Stumbling upon SpaceTypeGenerator, a kinetic type generator that allows to create animated text, was a pure dopamine stroke due to its uniqueness and simplicity in use. No need in diving deep into complex motion graphic software, all required is web access and your creative mind.
The story behind connecting with Kiel Mutschelknaus, the master of work behind STG, is plain: the excitement of playing with the tool was followed by realization that the range of fonts was quite limited. “Actually, how cool would it be to be able to use different typefaces…Or maybe even TT typefaces huh?”
Eventually, TT Bluescreens, TT Travels Next and TT Trailers caught Kiel’s eye the most and were used for Instagram posts experiments which you can see down here.
All that inspired TypeType to discuss with Kiel the idea of extending the typeface range, as well as his workflow, purpose, fonts and more:
How do ideas of generators come to mind? Do you already have a vision of the generator you’re about to create before starting? Or is it a spontaneous process every time?
Yeah, great question. These generates come from a number of different places. Most of the time they’re a riff off of a previous generator. I’ll have stumbled across some interesting, unintended motion or parameter in one generator and it’ll have the space, energy and potential to grow into a brand new version or variation. Or it’ll be a technique or coding lesson I want to learn and I’ll try to curtail it to utilise typography.
Other times I’ll be inspired by an interesting design or motion I see online. And as soon as I see it, I close the image or reference right away and try to work off of what I thought I saw rather than the actual piece. I find working from memory distills the potential or energy in the reference I had come across. And translating whatever I saw into code also unlocks lots of possibilities.
Why did you choose typefaces as the main element of the tool?
There’s a really great space to explore with type and code. I know just enough typography to get me in trouble and just enough code to be dangerous. I’m not a master in either field but by having a passing knowledge in each I’ve been able to carve out a compelling niche.
Type is so beautiful already and what contemporary designers are doing right now with challenging traditional structures of typography is so interesting. And it so happens that both those things work well in type and code.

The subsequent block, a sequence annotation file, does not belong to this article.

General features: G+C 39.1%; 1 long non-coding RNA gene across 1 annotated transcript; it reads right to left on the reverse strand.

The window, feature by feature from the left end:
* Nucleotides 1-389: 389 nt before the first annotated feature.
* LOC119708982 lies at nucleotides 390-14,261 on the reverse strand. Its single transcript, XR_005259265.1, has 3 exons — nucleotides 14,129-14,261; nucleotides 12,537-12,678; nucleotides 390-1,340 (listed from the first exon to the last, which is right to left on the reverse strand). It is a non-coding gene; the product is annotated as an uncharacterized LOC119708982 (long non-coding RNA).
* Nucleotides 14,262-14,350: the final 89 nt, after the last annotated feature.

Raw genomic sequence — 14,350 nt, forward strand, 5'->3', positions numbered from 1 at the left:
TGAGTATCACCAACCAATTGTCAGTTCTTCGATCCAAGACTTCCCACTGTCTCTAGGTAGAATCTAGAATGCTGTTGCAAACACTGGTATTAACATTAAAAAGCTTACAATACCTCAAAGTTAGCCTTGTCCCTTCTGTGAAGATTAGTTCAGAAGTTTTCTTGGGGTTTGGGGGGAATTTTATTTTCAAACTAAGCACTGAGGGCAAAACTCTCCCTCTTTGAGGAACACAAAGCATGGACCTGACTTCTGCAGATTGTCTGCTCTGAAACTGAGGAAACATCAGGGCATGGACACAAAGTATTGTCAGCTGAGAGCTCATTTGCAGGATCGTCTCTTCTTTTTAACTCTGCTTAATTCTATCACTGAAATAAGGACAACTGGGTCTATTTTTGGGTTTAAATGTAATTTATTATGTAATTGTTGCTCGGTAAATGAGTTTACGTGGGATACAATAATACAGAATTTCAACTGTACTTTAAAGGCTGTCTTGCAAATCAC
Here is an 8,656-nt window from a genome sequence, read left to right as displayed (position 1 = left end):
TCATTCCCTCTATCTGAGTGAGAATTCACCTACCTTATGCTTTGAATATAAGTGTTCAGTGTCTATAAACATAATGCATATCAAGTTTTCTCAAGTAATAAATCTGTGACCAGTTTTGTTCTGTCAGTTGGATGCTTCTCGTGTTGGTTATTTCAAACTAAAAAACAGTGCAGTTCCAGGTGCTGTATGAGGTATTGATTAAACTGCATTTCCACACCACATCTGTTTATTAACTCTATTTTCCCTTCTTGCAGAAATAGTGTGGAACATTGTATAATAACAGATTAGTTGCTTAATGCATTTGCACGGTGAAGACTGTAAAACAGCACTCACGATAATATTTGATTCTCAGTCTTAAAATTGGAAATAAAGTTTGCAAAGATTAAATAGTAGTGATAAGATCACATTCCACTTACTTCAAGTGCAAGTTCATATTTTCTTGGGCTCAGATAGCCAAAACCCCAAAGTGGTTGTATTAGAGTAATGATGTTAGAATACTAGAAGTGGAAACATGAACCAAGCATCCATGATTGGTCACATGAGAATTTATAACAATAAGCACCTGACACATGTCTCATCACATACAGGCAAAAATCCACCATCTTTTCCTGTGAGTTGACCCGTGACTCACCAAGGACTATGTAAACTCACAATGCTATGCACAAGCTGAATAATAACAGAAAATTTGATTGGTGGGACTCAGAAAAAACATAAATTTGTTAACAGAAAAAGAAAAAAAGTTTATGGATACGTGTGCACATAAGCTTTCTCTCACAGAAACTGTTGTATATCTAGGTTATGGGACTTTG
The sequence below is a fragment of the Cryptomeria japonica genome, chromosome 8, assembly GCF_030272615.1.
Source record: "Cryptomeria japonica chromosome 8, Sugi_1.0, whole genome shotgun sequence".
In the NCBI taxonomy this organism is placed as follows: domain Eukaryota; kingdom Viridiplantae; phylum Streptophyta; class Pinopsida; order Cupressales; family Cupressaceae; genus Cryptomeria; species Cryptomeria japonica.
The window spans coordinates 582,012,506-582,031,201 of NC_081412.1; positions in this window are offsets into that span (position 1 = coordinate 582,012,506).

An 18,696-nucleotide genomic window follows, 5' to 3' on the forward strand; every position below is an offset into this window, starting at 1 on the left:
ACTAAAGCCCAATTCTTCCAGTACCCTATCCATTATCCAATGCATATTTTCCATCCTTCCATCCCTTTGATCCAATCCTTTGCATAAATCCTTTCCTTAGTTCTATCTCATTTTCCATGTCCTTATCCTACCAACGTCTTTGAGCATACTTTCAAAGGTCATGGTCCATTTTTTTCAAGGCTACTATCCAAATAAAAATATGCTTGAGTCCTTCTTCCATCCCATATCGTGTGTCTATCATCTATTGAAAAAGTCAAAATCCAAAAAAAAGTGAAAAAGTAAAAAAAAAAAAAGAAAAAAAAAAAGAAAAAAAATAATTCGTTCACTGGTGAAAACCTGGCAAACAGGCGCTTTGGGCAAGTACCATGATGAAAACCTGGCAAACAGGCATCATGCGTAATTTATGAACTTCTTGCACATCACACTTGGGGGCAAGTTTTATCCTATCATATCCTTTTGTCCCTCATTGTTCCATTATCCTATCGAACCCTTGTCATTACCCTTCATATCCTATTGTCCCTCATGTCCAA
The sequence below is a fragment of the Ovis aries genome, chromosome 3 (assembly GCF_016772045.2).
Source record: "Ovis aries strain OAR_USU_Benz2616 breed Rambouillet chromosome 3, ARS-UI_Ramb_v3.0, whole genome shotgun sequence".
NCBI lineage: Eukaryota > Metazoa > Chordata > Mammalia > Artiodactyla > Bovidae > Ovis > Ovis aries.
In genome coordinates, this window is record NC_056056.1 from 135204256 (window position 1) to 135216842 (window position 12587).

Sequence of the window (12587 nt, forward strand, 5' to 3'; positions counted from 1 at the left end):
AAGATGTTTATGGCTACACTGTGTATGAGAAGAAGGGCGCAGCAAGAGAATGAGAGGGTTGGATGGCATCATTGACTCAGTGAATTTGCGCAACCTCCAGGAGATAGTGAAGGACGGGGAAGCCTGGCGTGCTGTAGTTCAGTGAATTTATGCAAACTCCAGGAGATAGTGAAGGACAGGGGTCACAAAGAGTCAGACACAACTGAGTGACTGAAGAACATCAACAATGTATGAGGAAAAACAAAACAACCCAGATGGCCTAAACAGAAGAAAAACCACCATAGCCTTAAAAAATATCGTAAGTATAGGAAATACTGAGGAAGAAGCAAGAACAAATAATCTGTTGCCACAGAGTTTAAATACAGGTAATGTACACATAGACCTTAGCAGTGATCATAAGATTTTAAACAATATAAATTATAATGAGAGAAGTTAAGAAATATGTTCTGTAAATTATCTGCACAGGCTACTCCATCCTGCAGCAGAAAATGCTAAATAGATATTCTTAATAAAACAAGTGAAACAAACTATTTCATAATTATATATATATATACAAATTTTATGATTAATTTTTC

You’ve earlier mentioned that you had to use a rough variable font created by yourself, something coded that was a series of lines with a stroke applied to it. Why did you start from this point instead of using the existing typefaces?
Ha! Great question. The genesis for my hard-coded, DIY variable font (which I call LoFi Mono), was because of technical limitations. It’s hard to animate the variable axis of a variable font in the code I’m using (p5.js and Processing). It was hard when I started STG and it’s still hard. So I decided to create my own type as a series of functions that draws the spine of the letter with vertex and bezier curves and apply a stroke to it. It may be overkill (though I don’t know a better way), but it allowed me to scale width and height disproportionately and maintain fairly pleasing letterforms. It was a ton of work and makes me a little self-conscious about using it as a solution, but I attribute that process for a lot of STGs early success.
How do you see the purpose of STG project?
I think there are a few different purposes. For me, it’s always been about learning. Can I make this in code? Can someone use it? Is it interesting to interact with? How can I make this an interesting, easy, and compelling experience? The purpose is to address those challenges and maybe have it play a role in design and typography discourse.
And hopefully for users the purpose is to provide a motion tool they can use in their work! I’ve had lots of designers message me saying it saved them a ton of time from learning to use other motion tools. Some visitors to STG aren’t traditional designers or motion graphics people and hopefully it’s a satisfying and interesting entry point for them into the field.
You can try TT Travels Next and TT Bluescreens in Kiel’s recent V.Flash Generator: https://spacetypegenerator.com/flash.html.
Find more motion videos with TypeType fonts on Kiel’s Instagram page: https://www.instagram.com/kiel.d.m/
And don’t forget to subscribe to our Instagram as well: https://www.instagram.com/typetype.foundry/